Accordingly, while the undersigned grants defendants' unopposed request for judicial notice with respect to the RJN exhibits specifically discussed herein, the undersigned does not find that any of the judicially noticeable documents compellingly support defendants' arguments for dismissal of plaintiffs' pleading.
B. Defendants Argue That Plaintiffs' Claims Are Barred By "Res Judicata"
Defendants argue that plaintiffs' claims are barred by "res judicata" in light of the UD Action. (Mot. to Dismiss at 6-8.) Defendants' RJN appends documents arising from the UD Action, such as a check-the-box "Answer" form by plaintiffs (Exh. X to RJN) and a check-thebox "Judgment" form in favor of defendants (Exh. Y to RJN). Apparently, the UD Action did not involve detailed findings of fact and conclusions or law, nor did it involve a lengthy trial with a transcript. It appears plaintiff Mary Albizo attended trial in the UD Action, but that plaintiff Hector Albizo did not (Exh. Y to RJN), and that plaintiffs proceeded without counsel in that action (Exhs. X &Y to RJN).
Defendants' motion fails to distinguish between "issue preclusion" and "claim preclusion," two different forms of "res judicata," and the court declines to guess at which sort of preclusion theory defendants advance. For that reason alone, defendants' "res judicata" argument is denied.
Moreover, the judicially noticeable documents arising from the UD Action confirm that those proceedings addressed possessory interests in the Property, and the UD court did not clearly reach issues of other sorts of interests in the property and/or title disputes. Defendants do not meaningfully discuss any federal authorities supporting their argument that plaintiffs' unsuccessful affirmative defenses in the UD Action should be construed as failed claims entitled to preclusive effect in this case. Defendants do not meaningfully analyze any federal authorities supporting the argument that summary unlawful detainer proceedings should be given broad preclusive effect.*fn4
Defendants cite Malkoskie v. Option One Mortg Corp., 188 Cal. App. 4th 968, 971--76 (2010), for the proposition that an unlawful detainer judgment in favor of a bank collaterally estops a homeowner from challenging the validity of the foreclosure sale. (Mot. to Dismiss at 6-8.) However, defendants have not shown that Malkoskie is sufficiently analogous to the case at bar.
First, in Malkoskie, the plaintiff's subsequent action was based on a challenge to the validity of the foreclosure sale. Malkoskie, 188 Cal. App. 4th at 972. Here, plaintiffs are not solely challenging the validity of the foreclosure sale; instead, plaintiffs are also challenging defendants' conduct (i.e., properly accounting for plaintiffs' loan payments, agreeing to a loan modification, etc.) that occurred before the foreclosure sale. Plaintiffs allege negligent and/or fraudulent conduct in keeping track of plaintiffs' loan payments and modification status, and misleading plaintiffs about whether or when they would foreclose on the property. (Compl. ¶¶13-23, 31-34, 40.) Second, in Malkoskie, the unlawful detainer action was resolved by stipulated judgment, which the court stated "is usually as conclusive a merger or bar as a judgment rendered after trial." Malkoskie, 188 Cal. App. 4th at 973. Here, plaintiffs did not stipulate to the unlawful detainer judgment. Instead, that judgment was effectuated by way of a short minute order (Exh. Y to RJN), making it unclear precisely what the unlawful detainer court determined. Third, the court in Malkoskie clarified that an unlawful detainer action "is a summary proceeding ordinarily limited to resolution of the question of possession" and that "any judgment arising therefrom is given limited res judicata effect." Malkoskie, 188 Cal. App. 4th at 973 (citing Vella v. Hudgins, 20 Cal.3d 251, 255 (1977).) Therefore, defendants have not shown that Malkoskie controls in the instant action.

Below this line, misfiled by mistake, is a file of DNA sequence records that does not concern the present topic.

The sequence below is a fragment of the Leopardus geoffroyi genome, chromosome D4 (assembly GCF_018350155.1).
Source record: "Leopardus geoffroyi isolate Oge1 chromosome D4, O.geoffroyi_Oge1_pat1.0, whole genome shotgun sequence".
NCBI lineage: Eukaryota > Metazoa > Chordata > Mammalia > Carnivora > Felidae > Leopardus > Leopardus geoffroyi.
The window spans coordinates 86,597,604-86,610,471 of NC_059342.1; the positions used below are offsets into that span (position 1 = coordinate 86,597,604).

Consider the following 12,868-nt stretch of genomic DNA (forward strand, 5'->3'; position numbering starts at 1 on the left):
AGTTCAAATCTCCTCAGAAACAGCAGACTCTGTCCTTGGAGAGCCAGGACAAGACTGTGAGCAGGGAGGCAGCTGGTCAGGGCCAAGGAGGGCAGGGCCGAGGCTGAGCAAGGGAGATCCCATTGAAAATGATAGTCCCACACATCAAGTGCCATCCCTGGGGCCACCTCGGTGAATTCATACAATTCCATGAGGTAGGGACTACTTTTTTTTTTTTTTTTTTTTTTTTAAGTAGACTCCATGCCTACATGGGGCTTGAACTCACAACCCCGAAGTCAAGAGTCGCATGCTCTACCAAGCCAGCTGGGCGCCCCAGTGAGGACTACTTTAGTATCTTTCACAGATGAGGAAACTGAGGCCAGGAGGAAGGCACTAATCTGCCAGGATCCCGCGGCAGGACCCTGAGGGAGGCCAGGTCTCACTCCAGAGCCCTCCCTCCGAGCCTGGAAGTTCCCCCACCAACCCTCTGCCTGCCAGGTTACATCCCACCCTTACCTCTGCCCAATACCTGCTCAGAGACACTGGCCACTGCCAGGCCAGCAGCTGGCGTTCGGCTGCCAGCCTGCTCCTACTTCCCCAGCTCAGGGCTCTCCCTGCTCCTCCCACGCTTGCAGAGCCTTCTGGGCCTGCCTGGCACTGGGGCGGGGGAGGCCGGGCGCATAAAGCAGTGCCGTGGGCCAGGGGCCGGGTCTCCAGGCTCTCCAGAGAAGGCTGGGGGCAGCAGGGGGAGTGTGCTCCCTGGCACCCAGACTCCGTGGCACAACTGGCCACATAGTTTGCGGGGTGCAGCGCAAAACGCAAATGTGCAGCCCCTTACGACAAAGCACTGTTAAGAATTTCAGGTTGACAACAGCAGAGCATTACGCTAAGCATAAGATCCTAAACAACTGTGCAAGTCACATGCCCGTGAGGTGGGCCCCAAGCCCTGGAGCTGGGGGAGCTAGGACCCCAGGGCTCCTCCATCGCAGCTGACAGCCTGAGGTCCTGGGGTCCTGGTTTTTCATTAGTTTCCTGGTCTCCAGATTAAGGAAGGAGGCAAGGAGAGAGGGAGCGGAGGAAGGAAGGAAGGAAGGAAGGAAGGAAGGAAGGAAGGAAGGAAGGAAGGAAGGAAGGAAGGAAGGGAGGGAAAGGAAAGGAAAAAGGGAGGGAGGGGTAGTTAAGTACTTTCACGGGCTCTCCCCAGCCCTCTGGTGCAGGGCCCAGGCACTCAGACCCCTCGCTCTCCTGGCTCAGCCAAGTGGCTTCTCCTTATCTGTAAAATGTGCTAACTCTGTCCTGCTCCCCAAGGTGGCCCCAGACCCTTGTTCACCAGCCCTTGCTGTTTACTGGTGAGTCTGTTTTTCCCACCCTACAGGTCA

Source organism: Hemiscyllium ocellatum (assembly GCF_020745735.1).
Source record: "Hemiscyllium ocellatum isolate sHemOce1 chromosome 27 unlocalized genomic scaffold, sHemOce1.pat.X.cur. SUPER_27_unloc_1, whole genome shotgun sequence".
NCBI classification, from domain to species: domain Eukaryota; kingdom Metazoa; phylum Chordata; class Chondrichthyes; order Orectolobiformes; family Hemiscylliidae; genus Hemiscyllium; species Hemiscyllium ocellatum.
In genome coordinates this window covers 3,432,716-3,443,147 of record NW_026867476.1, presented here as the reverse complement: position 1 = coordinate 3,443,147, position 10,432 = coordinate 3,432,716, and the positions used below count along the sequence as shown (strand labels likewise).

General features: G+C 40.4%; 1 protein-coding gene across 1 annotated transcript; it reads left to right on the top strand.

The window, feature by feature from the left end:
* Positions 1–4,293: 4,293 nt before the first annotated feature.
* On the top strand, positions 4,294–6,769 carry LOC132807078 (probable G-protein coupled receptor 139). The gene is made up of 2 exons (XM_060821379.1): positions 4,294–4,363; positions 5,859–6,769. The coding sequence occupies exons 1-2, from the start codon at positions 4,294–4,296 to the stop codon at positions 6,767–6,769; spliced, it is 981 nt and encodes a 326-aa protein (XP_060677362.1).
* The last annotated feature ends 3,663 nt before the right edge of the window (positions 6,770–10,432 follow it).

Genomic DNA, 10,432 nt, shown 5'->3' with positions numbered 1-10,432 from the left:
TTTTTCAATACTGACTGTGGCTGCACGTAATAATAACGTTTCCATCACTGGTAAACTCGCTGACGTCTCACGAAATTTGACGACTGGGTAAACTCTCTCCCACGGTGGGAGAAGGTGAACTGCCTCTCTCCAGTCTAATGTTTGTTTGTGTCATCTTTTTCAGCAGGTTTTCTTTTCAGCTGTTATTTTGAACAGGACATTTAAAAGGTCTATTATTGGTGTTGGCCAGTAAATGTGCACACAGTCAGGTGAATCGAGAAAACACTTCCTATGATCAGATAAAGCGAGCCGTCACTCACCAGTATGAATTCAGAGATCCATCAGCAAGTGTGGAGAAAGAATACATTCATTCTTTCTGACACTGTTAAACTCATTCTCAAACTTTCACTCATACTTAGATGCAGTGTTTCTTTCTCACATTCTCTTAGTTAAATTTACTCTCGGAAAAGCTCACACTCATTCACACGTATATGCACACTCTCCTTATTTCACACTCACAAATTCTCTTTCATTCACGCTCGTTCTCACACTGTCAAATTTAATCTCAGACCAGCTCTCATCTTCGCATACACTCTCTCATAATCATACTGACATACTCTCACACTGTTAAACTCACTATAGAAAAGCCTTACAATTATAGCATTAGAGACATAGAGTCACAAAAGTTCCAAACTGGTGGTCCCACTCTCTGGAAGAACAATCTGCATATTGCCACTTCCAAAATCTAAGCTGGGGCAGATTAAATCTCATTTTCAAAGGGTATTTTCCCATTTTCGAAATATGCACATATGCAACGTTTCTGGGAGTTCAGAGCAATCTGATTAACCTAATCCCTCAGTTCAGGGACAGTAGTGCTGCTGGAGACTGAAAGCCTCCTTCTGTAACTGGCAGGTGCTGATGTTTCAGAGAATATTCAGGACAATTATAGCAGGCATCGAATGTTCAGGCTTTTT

In opposing defendants' argument, plaintiffs cite authorities suggesting that UD proceedings should not be given preclusive effect, especially where there was no trial transcript of the UD proceeding, no findings of fact or conclusions of law in the UD proceeding, and where only a minute order disposes of the UD proceeding. (Oppo. at 4-5.) In Vella, for instance, "the record offered in support of the plea of res judicata was virtually barren . . . for no transcript of the municipal court hearing exists, and no findings of fact or conclusions of law were made, other than a notation in the trial judge's minute order to the effect that Vella had not proved her affirmative defenses." Vella, 20 Cal. 3d 251, 255-58 ("The sparse [unlawful detainer court] record presented to us fails to show either the precise nature of the factual issues litigated, or the depth of the court's inquiry. We decline to assume, given the summary character of this type of action, that the mere pleading of a defense without objection by the adverse party necessarily demonstrates adequate opportunity to litigate the defense.").) Plaintiffs' argument is well-taken, as the records from the UD Action appear as scant as those in Vella. See id.